By Karen Rubin
Putting your law firm name on coffee mugs and giving away donuts to prospective clients
is apparently not enough anymore. Recent firm branding campaigns have included sponsorships of pro golfers and cricket players, including emblazoning the bats with the firm name
That may be the trend of the future in Biglaw, but a much more modest marketing effort recently landed an Ohio lawyer in disciplinary trouble.
No Justice, no peace?
According to the opinion
, from 1981-1997, the lawyer in question practiced with another attorney, who eventually became (and continues to be) a Justice of the Ohio Supreme Court. Fast forward to 2015. With the permission of the Justice, the lawyer began using their old firm name, including on business cards, and hung a sign outside the office saying “O’Neill & Brown Law Office (Est. 1981).”
That only lasted for a few weeks before the local bar association began investigating. After the disciplinary authorities advised the Justice that the sign violated Ohio ethics rules, the Justice instructed the lawyer to remove his name from the sign, and eventually the lawyer did so.
False and misleading
The Ohio Supreme Court (with the Justice in question not participating) agreed with the Board of Professional Conduct that the firm name on the sign and business card, and the reference to the firm having been established in 1981 were false or misleading communications that violated Ohio’s version of Model Rule 7.1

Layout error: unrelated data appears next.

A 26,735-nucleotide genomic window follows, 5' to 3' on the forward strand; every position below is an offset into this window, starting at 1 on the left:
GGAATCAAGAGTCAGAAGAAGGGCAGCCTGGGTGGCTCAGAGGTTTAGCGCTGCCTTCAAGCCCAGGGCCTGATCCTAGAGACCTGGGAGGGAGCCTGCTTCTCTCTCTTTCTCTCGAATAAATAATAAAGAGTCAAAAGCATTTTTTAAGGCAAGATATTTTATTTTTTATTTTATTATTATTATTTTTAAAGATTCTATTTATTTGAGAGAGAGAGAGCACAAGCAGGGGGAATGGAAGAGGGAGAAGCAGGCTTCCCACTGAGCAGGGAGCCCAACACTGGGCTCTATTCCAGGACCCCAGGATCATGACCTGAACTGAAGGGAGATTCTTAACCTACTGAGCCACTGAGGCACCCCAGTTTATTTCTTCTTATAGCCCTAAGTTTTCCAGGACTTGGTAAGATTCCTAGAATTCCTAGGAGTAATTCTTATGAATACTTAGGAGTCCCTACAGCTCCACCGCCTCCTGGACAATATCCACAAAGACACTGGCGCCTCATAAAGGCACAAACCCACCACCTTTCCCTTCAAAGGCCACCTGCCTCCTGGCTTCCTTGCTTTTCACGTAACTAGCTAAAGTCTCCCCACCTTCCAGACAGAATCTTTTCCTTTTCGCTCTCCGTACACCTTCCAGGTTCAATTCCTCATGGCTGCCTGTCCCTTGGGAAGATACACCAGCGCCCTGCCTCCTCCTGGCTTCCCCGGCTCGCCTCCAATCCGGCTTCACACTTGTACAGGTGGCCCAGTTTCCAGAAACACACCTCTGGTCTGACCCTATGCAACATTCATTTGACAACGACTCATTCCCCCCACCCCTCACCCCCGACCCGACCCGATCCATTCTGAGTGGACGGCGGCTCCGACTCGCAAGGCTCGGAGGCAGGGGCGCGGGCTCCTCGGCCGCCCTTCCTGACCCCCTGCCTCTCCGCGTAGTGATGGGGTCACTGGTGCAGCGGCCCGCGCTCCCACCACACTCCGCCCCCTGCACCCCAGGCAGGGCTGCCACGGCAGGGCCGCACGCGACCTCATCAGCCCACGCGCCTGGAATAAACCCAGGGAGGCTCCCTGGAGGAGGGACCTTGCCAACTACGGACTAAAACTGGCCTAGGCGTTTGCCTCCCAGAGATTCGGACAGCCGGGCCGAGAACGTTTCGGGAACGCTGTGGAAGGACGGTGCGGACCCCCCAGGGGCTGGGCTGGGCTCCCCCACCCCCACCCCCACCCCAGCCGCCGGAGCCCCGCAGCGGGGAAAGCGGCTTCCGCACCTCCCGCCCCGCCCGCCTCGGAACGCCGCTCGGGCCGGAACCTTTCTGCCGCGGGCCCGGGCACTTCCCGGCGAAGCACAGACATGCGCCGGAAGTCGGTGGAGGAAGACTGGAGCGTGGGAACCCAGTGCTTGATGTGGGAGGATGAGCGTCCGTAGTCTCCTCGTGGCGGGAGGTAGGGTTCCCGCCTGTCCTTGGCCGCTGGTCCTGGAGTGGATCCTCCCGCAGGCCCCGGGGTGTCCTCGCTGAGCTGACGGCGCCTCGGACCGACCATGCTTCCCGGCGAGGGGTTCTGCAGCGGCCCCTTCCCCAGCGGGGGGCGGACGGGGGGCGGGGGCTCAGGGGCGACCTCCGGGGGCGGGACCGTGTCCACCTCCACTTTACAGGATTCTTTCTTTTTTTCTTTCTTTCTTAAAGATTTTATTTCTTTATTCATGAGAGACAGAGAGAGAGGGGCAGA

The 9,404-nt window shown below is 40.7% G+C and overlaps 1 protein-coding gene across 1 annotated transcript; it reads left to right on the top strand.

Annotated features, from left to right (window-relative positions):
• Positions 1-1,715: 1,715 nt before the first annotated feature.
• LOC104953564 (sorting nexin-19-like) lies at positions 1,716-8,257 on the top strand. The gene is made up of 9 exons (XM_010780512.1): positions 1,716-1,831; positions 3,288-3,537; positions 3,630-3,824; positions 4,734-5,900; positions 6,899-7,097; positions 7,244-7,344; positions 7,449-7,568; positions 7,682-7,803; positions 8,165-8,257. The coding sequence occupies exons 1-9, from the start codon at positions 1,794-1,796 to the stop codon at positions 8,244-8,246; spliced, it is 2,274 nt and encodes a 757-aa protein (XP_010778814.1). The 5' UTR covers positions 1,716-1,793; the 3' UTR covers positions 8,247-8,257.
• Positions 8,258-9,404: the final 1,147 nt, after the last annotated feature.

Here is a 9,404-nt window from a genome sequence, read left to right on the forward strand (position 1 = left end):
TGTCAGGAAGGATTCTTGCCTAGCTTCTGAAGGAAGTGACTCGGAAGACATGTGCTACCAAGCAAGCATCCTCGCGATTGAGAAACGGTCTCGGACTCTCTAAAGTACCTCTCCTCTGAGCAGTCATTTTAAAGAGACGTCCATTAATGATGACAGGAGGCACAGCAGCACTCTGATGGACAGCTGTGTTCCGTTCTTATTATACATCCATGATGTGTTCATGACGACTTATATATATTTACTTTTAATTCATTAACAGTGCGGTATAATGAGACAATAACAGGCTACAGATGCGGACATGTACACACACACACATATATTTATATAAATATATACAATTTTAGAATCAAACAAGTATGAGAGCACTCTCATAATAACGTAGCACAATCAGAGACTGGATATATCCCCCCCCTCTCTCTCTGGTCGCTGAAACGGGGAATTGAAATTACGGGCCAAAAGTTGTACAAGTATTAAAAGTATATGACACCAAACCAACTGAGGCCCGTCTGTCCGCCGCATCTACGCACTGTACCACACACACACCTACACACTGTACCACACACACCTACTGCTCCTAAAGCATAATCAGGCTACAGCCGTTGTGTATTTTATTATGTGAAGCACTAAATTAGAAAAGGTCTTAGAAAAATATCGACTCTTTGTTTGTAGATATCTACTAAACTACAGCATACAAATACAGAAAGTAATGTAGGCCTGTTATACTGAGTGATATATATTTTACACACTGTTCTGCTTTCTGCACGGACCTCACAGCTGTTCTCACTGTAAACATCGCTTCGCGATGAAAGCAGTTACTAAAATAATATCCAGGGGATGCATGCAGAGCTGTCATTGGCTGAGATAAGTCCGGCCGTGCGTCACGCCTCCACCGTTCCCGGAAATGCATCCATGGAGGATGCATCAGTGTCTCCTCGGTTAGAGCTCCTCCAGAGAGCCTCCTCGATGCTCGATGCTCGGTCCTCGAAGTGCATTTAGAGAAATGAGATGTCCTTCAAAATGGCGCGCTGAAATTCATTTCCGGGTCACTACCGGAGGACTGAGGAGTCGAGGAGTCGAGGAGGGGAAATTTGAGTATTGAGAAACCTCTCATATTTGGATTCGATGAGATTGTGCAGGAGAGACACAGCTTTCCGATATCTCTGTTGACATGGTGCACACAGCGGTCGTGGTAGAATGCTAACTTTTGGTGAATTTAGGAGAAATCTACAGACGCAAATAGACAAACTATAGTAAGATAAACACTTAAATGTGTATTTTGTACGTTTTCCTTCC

. The court also found a violation of Rule 7.5(c)
, which prohibits using a judge’s name in a firm name or other firm communication, unless the judge regularly and actively practices with the firm.
By a 4-3 vote, the court imposed a two-year stayed suspension on the lawyer. A significant aggravating factor contributed to the sanction: this wasn’t the lawyer’s first rodeo — he’d been disciplined several times before, according to the opinion, including a previous suspension for threatening a judge who served as chair of the local bar grievance committee. But in mitigation, the court noted that his conduct “did not involve the provision of legal services,” that no clients were harmed, and that the Justice participated in the decision to use the “O’Neill & Brown Law Office” name on the sign.
The three-judge minority would have imposed an “indefinite” suspension, which in Ohio is a term of at least two years.
A good lesson here. A prominent legal moniker on your office sign may be good marketing, but it would be best to stick to the coffee mugs — or cricket bats.